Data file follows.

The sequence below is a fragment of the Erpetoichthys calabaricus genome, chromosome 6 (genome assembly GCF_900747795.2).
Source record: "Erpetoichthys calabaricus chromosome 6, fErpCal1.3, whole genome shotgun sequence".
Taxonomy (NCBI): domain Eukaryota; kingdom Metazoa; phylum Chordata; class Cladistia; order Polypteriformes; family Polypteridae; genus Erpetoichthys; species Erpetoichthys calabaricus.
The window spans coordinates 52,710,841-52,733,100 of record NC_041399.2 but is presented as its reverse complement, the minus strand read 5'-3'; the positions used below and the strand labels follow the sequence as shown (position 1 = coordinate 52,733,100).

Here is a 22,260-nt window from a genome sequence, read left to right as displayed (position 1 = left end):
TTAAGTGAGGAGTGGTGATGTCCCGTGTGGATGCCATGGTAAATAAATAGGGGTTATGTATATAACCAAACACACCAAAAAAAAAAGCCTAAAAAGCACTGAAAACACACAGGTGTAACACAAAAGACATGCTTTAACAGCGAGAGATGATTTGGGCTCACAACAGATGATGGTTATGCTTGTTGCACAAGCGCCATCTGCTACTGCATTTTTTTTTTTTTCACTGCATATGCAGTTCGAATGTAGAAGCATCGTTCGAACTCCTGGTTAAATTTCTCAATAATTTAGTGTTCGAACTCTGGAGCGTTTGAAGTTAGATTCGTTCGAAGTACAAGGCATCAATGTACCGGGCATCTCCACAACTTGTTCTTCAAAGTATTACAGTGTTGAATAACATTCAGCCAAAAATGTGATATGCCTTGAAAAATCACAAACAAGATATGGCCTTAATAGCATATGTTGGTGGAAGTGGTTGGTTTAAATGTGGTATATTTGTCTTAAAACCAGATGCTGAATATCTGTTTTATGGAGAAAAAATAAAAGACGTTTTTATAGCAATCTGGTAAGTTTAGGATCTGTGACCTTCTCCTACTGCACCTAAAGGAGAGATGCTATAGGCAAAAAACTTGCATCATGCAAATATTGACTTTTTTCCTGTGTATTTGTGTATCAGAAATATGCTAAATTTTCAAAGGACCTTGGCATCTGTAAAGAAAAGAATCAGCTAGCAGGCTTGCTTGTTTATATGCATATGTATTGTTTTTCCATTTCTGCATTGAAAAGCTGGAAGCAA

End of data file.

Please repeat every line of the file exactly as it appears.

The sequence below is a fragment of the Erpetoichthys calabaricus genome, chromosome 6 (genome assembly GCF_900747795.2).
Source record: "Erpetoichthys calabaricus chromosome 6, fErpCal1.3, whole genome shotgun sequence".
Taxonomy (NCBI): domain Eukaryota; kingdom Metazoa; phylum Chordata; class Cladistia; order Polypteriformes; family Polypteridae; genus Erpetoichthys; species Erpetoichthys calabaricus.
The window spans coordinates 52,710,841-52,733,100 of record NC_041399.2 but is presented as its reverse complement, the minus strand read 5'-3'; the positions used below and the strand labels follow the sequence as shown (position 1 = coordinate 52,733,100).

Here is a 22,260-nt window from a genome sequence, read left to right as displayed (position 1 = left end):
TTAAGTGAGGAGTGGTGATGTCCCGTGTGGATGCCATGGTAAATAAATAGGGGTTATGTATATAACCAAACACACCAAAAAAAAAAGCCTAAAAAGCACTGAAAACACACAGGTGTAACACAAAAGACATGCTTTAACAGCGAGAGATGATTTGGGCTCACAACAGATGATGGTTATGCTTGTTGCACAAGCGCCATCTGCTACTGCATTTTTTTTTTTTTCACTGCATATGCAGTTCGAATGTAGAAGCATCGTTCGAACTCCTGGTTAAATTTCTCAATAATTTAGTGTTCGAACTCTGGAGCGTTTGAAGTTAGATTCGTTCGAAGTACAAGGCATCAATGTACCGGGCATCTCCACAACTTGTTCTTCAAAGTATTACAGTGTTGAATAACATTCAGCCAAAAATGTGATATGCCTTGAAAAATCACAAACAAGATATGGCCTTAATAGCATATGTTGGTGGAAGTGGTTGGTTTAAATGTGGTATATTTGTCTTAAAACCAGATGCTGAATATCTGTTTTATGGAGAAAAAATAAAAGACGTTTTTATAGCAATCTGGTAAGTTTAGGATCTGTGACCTTCTCCTACTGCACCTAAAGGAGAGATGCTATAGGCAAAAAACTTGCATCATGCAAATATTGACTTTTTTCCTGTGTATTTGTGTATCAGAAATATGCTAAATTTTCAAAGGACCTTGGCATCTGTAAAGAAAAGAATCAGCTAGCAGGCTTGCTTGTTTATATGCATATGTATTGTTTTTCCATTTCTGCATTGAAAAGCTGGAAGCAA